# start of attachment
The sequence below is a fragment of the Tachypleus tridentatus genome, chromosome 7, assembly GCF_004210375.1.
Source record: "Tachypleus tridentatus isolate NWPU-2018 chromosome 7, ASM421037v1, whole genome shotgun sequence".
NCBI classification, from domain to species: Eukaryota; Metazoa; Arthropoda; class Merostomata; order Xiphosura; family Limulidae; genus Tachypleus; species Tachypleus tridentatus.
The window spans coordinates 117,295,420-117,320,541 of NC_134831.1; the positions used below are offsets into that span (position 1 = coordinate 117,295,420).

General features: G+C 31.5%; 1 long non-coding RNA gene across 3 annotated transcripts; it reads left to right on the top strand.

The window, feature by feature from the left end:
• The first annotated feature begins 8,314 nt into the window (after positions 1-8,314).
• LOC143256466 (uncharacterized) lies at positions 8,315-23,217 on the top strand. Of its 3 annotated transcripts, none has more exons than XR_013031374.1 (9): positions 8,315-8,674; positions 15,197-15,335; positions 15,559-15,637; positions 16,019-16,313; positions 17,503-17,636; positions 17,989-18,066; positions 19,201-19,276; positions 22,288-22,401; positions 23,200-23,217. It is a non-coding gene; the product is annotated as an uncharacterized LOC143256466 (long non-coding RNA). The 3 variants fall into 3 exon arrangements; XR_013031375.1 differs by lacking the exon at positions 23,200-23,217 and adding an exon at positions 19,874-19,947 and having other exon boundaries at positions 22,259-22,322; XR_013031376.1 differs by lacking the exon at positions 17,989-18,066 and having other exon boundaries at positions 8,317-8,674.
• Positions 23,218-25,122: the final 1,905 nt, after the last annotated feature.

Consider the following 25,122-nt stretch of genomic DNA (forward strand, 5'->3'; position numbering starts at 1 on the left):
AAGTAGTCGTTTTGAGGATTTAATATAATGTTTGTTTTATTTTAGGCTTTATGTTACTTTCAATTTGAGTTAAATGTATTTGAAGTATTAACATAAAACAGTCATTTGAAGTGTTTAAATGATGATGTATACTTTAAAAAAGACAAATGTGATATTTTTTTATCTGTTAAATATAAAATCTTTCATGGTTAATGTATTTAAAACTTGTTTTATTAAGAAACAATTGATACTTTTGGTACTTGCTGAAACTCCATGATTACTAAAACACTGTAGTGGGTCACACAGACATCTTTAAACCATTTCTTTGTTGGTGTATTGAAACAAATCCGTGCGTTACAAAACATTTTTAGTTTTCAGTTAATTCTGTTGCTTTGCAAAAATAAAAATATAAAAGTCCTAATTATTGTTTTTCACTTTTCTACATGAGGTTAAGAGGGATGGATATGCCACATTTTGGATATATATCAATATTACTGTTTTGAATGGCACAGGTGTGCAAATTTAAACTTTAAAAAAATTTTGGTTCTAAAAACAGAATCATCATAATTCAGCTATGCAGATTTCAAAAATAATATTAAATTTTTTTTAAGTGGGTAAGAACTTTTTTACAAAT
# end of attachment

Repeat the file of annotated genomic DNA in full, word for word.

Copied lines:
The sequence below is a fragment of the Tachypleus tridentatus genome, chromosome 7, assembly GCF_004210375.1.
Source record: "Tachypleus tridentatus isolate NWPU-2018 chromosome 7, ASM421037v1, whole genome shotgun sequence".
NCBI classification, from domain to species: Eukaryota; Metazoa; Arthropoda; class Merostomata; order Xiphosura; family Limulidae; genus Tachypleus; species Tachypleus tridentatus.
The window spans coordinates 117,295,420-117,320,541 of NC_134831.1; the positions used below are offsets into that span (position 1 = coordinate 117,295,420).

General features: G+C 31.5%; 1 long non-coding RNA gene across 3 annotated transcripts; it reads left to right on the top strand.

The window, feature by feature from the left end:
• The first annotated feature begins 8,314 nt into the window (after positions 1-8,314).
• LOC143256466 (uncharacterized) lies at positions 8,315-23,217 on the top strand. Of its 3 annotated transcripts, none has more exons than XR_013031374.1 (9): positions 8,315-8,674; positions 15,197-15,335; positions 15,559-15,637; positions 16,019-16,313; positions 17,503-17,636; positions 17,989-18,066; positions 19,201-19,276; positions 22,288-22,401; positions 23,200-23,217. It is a non-coding gene; the product is annotated as an uncharacterized LOC143256466 (long non-coding RNA). The 3 variants fall into 3 exon arrangements; XR_013031375.1 differs by lacking the exon at positions 23,200-23,217 and adding an exon at positions 19,874-19,947 and having other exon boundaries at positions 22,259-22,322; XR_013031376.1 differs by lacking the exon at positions 17,989-18,066 and having other exon boundaries at positions 8,317-8,674.
• Positions 23,218-25,122: the final 1,905 nt, after the last annotated feature.

Consider the following 25,122-nt stretch of genomic DNA (forward strand, 5'->3'; position numbering starts at 1 on the left):
AAGTAGTCGTTTTGAGGATTTAATATAATGTTTGTTTTATTTTAGGCTTTATGTTACTTTCAATTTGAGTTAAATGTATTTGAAGTATTAACATAAAACAGTCATTTGAAGTGTTTAAATGATGATGTATACTTTAAAAAAGACAAATGTGATATTTTTTTATCTGTTAAATATAAAATCTTTCATGGTTAATGTATTTAAAACTTGTTTTATTAAGAAACAATTGATACTTTTGGTACTTGCTGAAACTCCATGATTACTAAAACACTGTAGTGGGTCACACAGACATCTTTAAACCATTTCTTTGTTGGTGTATTGAAACAAATCCGTGCGTTACAAAACATTTTTAGTTTTCAGTTAATTCTGTTGCTTTGCAAAAATAAAAATATAAAAGTCCTAATTATTGTTTTTCACTTTTCTACATGAGGTTAAGAGGGATGGATATGCCACATTTTGGATATATATCAATATTACTGTTTTGAATGGCACAGGTGTGCAAATTTAAACTTTAAAAAAATTTTGGTTCTAAAAACAGAATCATCATAATTCAGCTATGCAGATTTCAAAAATAATATTAAATTTTTTTTAAGTGGGTAAGAACTTTTTTACAAAT